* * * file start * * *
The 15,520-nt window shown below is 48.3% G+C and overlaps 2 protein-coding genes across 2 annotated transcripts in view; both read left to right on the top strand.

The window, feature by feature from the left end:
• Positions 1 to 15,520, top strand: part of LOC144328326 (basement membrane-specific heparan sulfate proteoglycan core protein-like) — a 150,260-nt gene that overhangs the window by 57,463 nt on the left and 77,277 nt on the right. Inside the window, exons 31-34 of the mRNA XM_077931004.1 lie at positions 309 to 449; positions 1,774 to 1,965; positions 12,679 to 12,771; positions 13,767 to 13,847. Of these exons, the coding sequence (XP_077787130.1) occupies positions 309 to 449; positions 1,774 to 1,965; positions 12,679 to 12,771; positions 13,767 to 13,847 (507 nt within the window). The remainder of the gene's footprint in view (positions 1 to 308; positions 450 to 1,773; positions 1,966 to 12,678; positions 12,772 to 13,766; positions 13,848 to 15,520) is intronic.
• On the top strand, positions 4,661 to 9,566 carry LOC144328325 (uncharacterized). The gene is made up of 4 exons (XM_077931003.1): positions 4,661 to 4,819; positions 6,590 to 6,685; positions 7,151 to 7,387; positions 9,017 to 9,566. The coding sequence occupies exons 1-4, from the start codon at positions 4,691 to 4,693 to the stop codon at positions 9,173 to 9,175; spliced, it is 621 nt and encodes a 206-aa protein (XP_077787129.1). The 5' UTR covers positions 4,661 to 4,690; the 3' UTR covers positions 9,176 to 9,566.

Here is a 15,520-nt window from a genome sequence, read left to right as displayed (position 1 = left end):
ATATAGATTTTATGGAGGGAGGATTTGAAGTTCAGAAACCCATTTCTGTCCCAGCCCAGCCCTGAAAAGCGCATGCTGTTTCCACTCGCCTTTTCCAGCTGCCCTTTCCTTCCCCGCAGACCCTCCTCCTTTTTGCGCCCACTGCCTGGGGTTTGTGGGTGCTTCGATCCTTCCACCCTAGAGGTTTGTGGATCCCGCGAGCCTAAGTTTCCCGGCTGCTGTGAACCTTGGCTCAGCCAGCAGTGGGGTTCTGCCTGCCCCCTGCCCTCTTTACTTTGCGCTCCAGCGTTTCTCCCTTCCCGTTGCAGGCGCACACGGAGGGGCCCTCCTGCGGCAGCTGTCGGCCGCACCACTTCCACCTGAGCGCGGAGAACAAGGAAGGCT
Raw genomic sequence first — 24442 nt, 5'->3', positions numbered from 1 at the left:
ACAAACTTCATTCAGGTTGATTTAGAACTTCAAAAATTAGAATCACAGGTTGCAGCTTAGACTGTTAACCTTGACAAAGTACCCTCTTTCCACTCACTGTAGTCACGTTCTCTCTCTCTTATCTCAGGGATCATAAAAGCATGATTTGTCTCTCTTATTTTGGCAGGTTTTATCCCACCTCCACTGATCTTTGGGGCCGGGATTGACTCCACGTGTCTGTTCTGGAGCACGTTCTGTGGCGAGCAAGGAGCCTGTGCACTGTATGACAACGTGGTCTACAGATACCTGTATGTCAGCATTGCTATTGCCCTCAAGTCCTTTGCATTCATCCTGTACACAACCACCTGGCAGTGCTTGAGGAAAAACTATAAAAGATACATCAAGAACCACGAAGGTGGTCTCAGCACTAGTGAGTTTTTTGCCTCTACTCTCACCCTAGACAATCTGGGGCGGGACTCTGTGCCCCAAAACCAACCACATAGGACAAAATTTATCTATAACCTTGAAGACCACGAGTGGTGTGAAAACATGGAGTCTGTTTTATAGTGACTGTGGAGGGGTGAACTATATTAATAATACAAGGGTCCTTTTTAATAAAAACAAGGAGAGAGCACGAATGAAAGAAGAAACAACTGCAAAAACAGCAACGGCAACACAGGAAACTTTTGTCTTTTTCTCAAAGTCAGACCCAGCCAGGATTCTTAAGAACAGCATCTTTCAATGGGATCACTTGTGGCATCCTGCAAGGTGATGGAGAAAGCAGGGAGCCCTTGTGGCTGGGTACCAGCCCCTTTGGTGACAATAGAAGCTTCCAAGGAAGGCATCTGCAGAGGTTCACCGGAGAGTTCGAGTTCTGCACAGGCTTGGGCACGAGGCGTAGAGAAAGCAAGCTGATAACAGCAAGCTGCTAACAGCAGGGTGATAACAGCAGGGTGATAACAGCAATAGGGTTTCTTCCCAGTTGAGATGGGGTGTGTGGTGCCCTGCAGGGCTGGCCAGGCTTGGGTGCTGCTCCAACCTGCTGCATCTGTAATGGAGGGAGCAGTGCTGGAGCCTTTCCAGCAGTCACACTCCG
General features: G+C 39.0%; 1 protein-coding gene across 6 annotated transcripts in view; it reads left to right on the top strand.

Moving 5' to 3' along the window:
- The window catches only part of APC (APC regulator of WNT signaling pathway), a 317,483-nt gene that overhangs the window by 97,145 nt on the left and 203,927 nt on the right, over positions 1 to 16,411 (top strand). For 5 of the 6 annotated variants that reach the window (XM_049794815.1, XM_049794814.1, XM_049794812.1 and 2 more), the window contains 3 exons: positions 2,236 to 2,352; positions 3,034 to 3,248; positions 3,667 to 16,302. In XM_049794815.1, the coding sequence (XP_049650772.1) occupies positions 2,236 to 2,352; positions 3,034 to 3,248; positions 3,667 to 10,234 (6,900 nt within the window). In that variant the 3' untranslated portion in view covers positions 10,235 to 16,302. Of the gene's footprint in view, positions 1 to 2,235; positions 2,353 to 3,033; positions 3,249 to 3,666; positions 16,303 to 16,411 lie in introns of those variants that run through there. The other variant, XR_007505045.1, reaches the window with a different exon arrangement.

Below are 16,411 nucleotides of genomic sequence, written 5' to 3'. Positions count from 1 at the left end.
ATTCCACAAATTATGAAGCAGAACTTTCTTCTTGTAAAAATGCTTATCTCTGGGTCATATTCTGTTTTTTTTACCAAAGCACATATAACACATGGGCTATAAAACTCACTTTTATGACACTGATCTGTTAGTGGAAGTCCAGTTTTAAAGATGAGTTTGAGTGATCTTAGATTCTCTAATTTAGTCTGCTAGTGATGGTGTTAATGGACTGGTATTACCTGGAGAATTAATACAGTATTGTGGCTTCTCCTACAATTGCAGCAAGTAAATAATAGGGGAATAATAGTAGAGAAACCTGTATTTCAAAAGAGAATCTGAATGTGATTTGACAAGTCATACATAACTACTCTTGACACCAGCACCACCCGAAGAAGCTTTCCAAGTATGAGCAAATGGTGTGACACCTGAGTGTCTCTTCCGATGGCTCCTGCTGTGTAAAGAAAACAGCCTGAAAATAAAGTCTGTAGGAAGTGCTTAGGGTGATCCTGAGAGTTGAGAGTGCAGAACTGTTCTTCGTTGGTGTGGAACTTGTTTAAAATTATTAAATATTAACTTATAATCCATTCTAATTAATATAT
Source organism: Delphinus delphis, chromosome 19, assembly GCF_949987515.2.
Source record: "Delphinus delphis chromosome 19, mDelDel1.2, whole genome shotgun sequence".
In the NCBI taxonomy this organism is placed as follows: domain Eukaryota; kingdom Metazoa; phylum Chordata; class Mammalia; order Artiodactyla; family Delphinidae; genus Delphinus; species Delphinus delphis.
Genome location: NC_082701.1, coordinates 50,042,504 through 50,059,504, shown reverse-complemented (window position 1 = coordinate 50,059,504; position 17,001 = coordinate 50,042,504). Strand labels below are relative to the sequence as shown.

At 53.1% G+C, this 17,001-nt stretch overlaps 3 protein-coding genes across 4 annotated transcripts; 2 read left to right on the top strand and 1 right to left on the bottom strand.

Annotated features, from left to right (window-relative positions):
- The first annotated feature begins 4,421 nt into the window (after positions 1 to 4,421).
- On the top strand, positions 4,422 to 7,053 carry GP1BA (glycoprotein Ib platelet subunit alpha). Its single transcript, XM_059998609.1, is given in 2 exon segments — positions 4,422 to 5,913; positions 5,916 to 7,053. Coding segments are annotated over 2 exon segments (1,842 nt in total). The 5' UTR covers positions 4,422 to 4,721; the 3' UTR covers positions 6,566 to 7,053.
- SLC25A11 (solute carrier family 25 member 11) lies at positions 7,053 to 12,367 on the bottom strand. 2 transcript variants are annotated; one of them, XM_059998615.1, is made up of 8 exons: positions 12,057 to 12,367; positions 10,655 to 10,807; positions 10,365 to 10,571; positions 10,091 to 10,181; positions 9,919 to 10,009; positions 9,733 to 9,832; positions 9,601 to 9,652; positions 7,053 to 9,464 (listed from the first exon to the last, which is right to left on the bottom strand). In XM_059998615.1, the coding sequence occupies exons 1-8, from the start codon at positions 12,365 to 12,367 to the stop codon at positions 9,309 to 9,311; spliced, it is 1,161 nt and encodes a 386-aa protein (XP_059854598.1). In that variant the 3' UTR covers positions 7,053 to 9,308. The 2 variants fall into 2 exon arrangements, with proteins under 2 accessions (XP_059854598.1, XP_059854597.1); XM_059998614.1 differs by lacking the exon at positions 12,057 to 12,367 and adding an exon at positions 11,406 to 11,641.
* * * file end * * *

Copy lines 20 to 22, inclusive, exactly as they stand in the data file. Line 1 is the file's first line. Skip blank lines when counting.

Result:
- The first annotated feature begins 4,421 nt into the window (after positions 1 to 4,421).
- On the top strand, positions 4,422 to 7,053 carry GP1BA (glycoprotein Ib platelet subunit alpha). Its single transcript, XM_059998609.1, is given in 2 exon segments — positions 4,422 to 5,913; positions 5,916 to 7,053. Coding segments are annotated over 2 exon segments (1,842 nt in total). The 5' UTR covers positions 4,422 to 4,721; the 3' UTR covers positions 6,566 to 7,053.
- SLC25A11 (solute carrier family 25 member 11) lies at positions 7,053 to 12,367 on the bottom strand. 2 transcript variants are annotated; one of them, XM_059998615.1, is made up of 8 exons: positions 12,057 to 12,367; positions 10,655 to 10,807; positions 10,365 to 10,571; positions 10,091 to 10,181; positions 9,919 to 10,009; positions 9,733 to 9,832; positions 9,601 to 9,652; positions 7,053 to 9,464 (listed from the first exon to the last, which is right to left on the bottom strand). In XM_059998615.1, the coding sequence occupies exons 1-8, from the start codon at positions 12,365 to 12,367 to the stop codon at positions 9,309 to 9,311; spliced, it is 1,161 nt and encodes a 386-aa protein (XP_059854598.1). In that variant the 3' UTR covers positions 7,053 to 9,308. The 2 variants fall into 2 exon arrangements, with proteins under 2 accessions (XP_059854598.1, XP_059854597.1); XM_059998614.1 differs by lacking the exon at positions 12,057 to 12,367 and adding an exon at positions 11,406 to 11,641.